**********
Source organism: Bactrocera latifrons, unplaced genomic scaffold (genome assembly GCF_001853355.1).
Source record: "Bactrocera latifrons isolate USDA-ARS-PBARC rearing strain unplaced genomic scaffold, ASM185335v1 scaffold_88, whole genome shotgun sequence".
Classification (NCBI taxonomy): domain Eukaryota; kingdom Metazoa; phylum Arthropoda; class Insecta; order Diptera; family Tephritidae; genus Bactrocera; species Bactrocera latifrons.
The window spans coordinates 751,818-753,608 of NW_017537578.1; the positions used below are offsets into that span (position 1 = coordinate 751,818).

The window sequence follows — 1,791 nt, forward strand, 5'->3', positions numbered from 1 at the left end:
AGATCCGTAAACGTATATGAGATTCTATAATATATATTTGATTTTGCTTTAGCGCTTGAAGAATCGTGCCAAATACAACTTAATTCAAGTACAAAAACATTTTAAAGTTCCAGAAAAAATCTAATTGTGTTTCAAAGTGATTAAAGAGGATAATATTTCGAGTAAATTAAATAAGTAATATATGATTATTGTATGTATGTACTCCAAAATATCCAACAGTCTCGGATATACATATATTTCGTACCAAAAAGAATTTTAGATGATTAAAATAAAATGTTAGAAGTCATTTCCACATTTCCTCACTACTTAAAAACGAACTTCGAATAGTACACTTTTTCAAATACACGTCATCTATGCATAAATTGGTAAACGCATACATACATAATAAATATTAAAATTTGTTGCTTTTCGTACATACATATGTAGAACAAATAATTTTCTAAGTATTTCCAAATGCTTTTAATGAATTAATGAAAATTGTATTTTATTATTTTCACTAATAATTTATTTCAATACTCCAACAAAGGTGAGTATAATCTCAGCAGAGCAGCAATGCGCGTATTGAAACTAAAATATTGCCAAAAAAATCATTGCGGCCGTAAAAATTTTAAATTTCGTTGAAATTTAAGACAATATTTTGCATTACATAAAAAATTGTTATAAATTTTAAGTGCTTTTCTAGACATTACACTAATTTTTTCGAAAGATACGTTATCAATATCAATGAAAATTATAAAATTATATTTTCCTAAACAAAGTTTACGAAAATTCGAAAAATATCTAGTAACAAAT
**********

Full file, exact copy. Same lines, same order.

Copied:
Source organism: Bactrocera latifrons, unplaced genomic scaffold (genome assembly GCF_001853355.1).
Source record: "Bactrocera latifrons isolate USDA-ARS-PBARC rearing strain unplaced genomic scaffold, ASM185335v1 scaffold_88, whole genome shotgun sequence".
Classification (NCBI taxonomy): domain Eukaryota; kingdom Metazoa; phylum Arthropoda; class Insecta; order Diptera; family Tephritidae; genus Bactrocera; species Bactrocera latifrons.
The window spans coordinates 751,818-753,608 of NW_017537578.1; the positions used below are offsets into that span (position 1 = coordinate 751,818).

The window sequence follows — 1,791 nt, forward strand, 5'->3', positions numbered from 1 at the left end:
AGATCCGTAAACGTATATGAGATTCTATAATATATATTTGATTTTGCTTTAGCGCTTGAAGAATCGTGCCAAATACAACTTAATTCAAGTACAAAAACATTTTAAAGTTCCAGAAAAAATCTAATTGTGTTTCAAAGTGATTAAAGAGGATAATATTTCGAGTAAATTAAATAAGTAATATATGATTATTGTATGTATGTACTCCAAAATATCCAACAGTCTCGGATATACATATATTTCGTACCAAAAAGAATTTTAGATGATTAAAATAAAATGTTAGAAGTCATTTCCACATTTCCTCACTACTTAAAAACGAACTTCGAATAGTACACTTTTTCAAATACACGTCATCTATGCATAAATTGGTAAACGCATACATACATAATAAATATTAAAATTTGTTGCTTTTCGTACATACATATGTAGAACAAATAATTTTCTAAGTATTTCCAAATGCTTTTAATGAATTAATGAAAATTGTATTTTATTATTTTCACTAATAATTTATTTCAATACTCCAACAAAGGTGAGTATAATCTCAGCAGAGCAGCAATGCGCGTATTGAAACTAAAATATTGCCAAAAAAATCATTGCGGCCGTAAAAATTTTAAATTTCGTTGAAATTTAAGACAATATTTTGCATTACATAAAAAATTGTTATAAATTTTAAGTGCTTTTCTAGACATTACACTAATTTTTTCGAAAGATACGTTATCAATATCAATGAAAATTATAAAATTATATTTTCCTAAACAAAGTTTACGAAAATTCGAAAAATATCTAGTAACAAAT